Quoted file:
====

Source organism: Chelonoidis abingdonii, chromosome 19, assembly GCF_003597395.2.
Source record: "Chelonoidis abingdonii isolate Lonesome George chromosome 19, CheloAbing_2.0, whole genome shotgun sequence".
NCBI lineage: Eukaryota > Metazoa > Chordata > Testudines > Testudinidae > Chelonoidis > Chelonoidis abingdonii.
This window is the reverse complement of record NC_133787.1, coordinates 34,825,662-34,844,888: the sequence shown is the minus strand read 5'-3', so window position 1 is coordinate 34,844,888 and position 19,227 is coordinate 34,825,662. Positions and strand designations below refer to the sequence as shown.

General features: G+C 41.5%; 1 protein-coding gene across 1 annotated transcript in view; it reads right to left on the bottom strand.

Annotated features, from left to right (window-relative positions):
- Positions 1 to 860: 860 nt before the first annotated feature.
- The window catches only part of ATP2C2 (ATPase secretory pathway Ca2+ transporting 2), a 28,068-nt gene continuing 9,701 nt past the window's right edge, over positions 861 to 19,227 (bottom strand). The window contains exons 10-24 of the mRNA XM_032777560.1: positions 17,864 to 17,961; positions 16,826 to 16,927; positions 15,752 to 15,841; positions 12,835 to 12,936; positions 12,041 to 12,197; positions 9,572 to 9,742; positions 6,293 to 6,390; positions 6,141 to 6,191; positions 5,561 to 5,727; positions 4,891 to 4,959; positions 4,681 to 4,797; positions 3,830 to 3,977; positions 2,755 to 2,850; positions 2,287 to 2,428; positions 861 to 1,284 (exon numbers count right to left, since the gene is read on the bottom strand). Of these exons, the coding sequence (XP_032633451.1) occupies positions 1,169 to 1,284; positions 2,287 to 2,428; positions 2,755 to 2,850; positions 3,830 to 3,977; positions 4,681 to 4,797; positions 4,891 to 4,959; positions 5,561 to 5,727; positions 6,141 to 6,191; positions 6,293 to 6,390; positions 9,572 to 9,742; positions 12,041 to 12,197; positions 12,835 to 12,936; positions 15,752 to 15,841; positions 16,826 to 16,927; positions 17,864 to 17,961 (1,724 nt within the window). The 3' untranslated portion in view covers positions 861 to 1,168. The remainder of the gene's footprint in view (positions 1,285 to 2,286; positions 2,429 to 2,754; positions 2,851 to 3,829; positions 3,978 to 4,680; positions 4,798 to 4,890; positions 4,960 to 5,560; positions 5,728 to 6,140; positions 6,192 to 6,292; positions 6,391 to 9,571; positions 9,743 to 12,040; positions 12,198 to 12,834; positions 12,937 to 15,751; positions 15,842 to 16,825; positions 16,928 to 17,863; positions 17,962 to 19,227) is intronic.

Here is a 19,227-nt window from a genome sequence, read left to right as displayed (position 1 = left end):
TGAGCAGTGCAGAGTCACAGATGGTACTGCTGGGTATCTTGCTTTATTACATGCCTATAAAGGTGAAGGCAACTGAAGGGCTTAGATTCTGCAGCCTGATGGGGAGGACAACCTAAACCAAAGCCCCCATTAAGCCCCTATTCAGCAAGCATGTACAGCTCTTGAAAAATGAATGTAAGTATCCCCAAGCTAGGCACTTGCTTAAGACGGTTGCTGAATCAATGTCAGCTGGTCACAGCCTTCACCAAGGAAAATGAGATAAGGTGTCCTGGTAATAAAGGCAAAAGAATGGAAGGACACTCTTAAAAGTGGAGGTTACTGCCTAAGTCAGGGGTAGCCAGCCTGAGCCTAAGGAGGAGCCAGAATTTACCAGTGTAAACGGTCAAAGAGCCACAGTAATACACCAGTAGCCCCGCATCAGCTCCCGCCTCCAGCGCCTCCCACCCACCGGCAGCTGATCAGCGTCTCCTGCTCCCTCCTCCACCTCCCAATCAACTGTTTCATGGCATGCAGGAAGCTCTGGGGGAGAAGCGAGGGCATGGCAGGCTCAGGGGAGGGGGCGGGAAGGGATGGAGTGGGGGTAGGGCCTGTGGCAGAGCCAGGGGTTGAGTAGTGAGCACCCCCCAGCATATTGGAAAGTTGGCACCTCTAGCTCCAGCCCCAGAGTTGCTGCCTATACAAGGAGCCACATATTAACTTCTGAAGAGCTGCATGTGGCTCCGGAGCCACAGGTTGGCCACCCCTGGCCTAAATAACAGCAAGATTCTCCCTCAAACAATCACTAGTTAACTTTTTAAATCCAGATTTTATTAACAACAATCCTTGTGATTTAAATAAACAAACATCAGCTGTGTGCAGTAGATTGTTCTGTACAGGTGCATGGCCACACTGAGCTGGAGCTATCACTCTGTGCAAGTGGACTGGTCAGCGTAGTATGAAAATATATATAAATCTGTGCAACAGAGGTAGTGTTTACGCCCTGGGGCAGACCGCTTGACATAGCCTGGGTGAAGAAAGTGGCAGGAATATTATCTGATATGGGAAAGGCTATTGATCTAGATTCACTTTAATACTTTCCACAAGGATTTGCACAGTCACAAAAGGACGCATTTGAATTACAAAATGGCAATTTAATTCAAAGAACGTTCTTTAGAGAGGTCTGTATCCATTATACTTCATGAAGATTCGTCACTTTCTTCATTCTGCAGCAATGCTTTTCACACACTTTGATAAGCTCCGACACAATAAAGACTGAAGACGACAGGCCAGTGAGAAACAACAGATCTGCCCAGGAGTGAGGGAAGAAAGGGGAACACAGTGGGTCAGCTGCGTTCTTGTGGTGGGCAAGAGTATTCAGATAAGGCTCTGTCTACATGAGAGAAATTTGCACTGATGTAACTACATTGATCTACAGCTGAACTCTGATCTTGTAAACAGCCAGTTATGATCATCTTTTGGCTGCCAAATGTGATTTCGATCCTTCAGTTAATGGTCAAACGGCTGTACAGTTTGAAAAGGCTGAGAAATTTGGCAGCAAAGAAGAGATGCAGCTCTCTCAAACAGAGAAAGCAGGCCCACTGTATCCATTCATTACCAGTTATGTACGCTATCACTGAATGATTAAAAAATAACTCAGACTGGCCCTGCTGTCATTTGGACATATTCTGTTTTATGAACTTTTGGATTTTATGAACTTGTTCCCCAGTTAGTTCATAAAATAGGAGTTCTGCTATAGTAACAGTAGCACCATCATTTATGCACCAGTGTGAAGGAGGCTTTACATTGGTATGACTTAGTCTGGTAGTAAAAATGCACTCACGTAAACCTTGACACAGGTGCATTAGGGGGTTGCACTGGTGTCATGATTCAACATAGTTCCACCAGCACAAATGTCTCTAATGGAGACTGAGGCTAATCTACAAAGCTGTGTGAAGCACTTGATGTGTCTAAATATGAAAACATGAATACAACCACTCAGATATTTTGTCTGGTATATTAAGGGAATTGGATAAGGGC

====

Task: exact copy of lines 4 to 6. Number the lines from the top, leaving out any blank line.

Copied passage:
This window is the reverse complement of record NC_133787.1, coordinates 34,825,662-34,844,888: the sequence shown is the minus strand read 5'-3', so window position 1 is coordinate 34,844,888 and position 19,227 is coordinate 34,825,662. Positions and strand designations below refer to the sequence as shown.

General features: G+C 41.5%; 1 protein-coding gene across 1 annotated transcript in view; it reads right to left on the bottom strand.

Annotated features, from left to right (window-relative positions):